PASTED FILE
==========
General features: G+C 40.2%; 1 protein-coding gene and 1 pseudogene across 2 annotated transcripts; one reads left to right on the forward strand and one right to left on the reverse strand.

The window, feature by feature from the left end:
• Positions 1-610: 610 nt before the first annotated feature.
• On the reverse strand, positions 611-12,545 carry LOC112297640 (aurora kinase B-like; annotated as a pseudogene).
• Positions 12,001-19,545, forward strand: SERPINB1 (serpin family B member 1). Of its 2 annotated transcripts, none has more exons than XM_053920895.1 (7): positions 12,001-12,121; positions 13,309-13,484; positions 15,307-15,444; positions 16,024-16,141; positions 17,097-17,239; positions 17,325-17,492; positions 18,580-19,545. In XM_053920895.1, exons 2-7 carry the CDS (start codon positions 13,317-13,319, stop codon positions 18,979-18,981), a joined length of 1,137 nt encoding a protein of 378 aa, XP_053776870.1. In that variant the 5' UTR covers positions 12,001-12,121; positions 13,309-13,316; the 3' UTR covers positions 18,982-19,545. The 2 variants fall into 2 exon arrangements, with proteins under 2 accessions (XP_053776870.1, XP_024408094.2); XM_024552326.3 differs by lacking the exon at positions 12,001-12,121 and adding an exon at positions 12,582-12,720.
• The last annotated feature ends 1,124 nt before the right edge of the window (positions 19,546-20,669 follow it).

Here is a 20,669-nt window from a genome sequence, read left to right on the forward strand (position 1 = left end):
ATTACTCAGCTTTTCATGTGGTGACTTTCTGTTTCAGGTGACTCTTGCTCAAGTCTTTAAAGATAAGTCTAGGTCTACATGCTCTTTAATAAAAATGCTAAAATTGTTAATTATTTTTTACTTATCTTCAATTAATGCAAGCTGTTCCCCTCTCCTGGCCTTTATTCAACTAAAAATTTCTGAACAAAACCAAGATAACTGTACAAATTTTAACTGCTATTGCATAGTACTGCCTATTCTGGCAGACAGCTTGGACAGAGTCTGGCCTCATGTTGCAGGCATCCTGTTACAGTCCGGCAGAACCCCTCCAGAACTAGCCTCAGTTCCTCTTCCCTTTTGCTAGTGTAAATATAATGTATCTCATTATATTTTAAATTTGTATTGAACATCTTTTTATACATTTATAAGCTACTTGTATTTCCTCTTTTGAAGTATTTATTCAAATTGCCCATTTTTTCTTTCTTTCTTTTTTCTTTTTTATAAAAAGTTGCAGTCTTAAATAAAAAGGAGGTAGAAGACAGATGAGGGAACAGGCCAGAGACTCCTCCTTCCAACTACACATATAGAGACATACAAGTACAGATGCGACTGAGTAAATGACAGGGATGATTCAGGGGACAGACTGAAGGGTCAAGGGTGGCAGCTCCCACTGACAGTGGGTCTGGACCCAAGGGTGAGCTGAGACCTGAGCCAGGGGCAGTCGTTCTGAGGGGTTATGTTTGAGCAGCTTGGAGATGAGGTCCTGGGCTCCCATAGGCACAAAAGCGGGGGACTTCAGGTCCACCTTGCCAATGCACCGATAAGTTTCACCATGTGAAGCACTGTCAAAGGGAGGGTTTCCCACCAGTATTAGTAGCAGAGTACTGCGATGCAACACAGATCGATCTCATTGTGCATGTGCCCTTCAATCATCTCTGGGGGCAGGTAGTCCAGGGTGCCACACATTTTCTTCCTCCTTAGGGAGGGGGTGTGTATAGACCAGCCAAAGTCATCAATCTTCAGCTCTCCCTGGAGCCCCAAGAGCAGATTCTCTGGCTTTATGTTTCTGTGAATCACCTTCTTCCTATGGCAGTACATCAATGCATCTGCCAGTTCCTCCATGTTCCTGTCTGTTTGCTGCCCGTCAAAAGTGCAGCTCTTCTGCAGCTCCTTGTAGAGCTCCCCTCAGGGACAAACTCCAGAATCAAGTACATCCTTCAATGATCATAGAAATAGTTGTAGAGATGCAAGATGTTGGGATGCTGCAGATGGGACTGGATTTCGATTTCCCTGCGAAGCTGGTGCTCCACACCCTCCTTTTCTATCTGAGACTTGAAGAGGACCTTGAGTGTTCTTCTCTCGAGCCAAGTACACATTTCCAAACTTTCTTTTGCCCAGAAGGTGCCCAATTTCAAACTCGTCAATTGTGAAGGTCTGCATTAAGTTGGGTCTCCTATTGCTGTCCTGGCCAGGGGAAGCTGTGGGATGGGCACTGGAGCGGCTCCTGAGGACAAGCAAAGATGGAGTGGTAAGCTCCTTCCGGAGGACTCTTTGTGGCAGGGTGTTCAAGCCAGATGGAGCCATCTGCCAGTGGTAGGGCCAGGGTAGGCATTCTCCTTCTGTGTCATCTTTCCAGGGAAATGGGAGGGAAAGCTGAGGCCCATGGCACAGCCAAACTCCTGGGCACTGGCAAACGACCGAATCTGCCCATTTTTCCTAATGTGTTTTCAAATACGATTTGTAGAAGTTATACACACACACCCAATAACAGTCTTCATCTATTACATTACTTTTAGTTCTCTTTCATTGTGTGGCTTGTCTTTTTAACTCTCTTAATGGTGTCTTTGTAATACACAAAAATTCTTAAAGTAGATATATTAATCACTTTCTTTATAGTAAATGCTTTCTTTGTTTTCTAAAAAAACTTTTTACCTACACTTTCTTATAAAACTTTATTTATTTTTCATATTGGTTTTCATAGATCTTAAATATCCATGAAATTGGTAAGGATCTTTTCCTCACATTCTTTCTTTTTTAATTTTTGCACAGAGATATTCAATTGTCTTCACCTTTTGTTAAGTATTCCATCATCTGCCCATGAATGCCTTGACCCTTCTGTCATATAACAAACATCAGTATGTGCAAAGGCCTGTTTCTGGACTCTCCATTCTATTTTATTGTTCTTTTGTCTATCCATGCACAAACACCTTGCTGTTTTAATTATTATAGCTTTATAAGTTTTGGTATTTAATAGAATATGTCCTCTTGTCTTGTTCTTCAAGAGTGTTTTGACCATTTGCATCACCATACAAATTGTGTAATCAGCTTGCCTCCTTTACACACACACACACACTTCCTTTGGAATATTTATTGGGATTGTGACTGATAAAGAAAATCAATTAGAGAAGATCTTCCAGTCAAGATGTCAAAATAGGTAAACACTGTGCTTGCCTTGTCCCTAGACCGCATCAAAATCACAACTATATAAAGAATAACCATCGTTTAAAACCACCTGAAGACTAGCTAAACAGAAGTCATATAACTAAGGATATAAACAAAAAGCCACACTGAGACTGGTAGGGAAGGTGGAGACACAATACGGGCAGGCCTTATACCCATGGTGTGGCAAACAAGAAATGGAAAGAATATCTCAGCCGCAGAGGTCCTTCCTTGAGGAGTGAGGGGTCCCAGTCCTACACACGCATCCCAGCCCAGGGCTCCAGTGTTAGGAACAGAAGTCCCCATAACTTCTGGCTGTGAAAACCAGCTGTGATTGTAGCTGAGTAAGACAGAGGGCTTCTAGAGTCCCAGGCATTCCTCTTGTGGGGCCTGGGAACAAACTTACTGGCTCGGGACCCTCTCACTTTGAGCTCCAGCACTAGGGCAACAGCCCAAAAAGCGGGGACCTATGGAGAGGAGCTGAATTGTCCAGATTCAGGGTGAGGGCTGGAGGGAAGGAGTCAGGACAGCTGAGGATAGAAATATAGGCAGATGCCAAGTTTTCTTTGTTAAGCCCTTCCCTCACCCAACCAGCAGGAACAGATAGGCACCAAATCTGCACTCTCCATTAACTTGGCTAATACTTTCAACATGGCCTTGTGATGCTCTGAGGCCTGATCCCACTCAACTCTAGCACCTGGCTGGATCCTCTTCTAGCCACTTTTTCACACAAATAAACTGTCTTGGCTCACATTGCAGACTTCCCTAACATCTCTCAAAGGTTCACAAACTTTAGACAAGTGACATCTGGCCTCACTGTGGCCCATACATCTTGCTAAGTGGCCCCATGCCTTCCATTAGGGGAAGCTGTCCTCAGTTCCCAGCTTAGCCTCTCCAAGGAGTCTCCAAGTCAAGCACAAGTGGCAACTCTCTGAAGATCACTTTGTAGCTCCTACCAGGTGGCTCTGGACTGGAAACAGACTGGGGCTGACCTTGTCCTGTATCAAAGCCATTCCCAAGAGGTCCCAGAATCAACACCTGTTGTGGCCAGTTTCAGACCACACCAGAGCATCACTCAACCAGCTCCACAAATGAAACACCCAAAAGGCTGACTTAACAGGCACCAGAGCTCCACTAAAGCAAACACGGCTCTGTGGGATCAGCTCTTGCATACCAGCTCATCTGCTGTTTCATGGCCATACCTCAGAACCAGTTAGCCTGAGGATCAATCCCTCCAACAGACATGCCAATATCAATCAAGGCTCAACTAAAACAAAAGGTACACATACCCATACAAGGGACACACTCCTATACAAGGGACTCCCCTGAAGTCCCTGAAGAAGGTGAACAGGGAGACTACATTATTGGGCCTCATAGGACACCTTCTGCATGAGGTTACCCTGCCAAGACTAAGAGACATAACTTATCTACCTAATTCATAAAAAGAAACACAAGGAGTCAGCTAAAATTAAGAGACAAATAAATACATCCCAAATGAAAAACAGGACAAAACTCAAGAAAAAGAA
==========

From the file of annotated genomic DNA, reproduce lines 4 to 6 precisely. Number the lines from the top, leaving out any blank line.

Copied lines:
• On the reverse strand, positions 611-12,545 carry LOC112297640 (aurora kinase B-like; annotated as a pseudogene).
• Positions 12,001-19,545, forward strand: SERPINB1 (serpin family B member 1). Of its 2 annotated transcripts, none has more exons than XM_053920895.1 (7): positions 12,001-12,121; positions 13,309-13,484; positions 15,307-15,444; positions 16,024-16,141; positions 17,097-17,239; positions 17,325-17,492; positions 18,580-19,545. In XM_053920895.1, exons 2-7 carry the CDS (start codon positions 13,317-13,319, stop codon positions 18,979-18,981), a joined length of 1,137 nt encoding a protein of 378 aa, XP_053776870.1. In that variant the 5' UTR covers positions 12,001-12,121; positions 13,309-13,316; the 3' UTR covers positions 18,982-19,545. The 2 variants fall into 2 exon arrangements, with proteins under 2 accessions (XP_053776870.1, XP_024408094.2); XM_024552326.3 differs by lacking the exon at positions 12,001-12,121 and adding an exon at positions 12,582-12,720.
• The last annotated feature ends 1,124 nt before the right edge of the window (positions 19,546-20,669 follow it).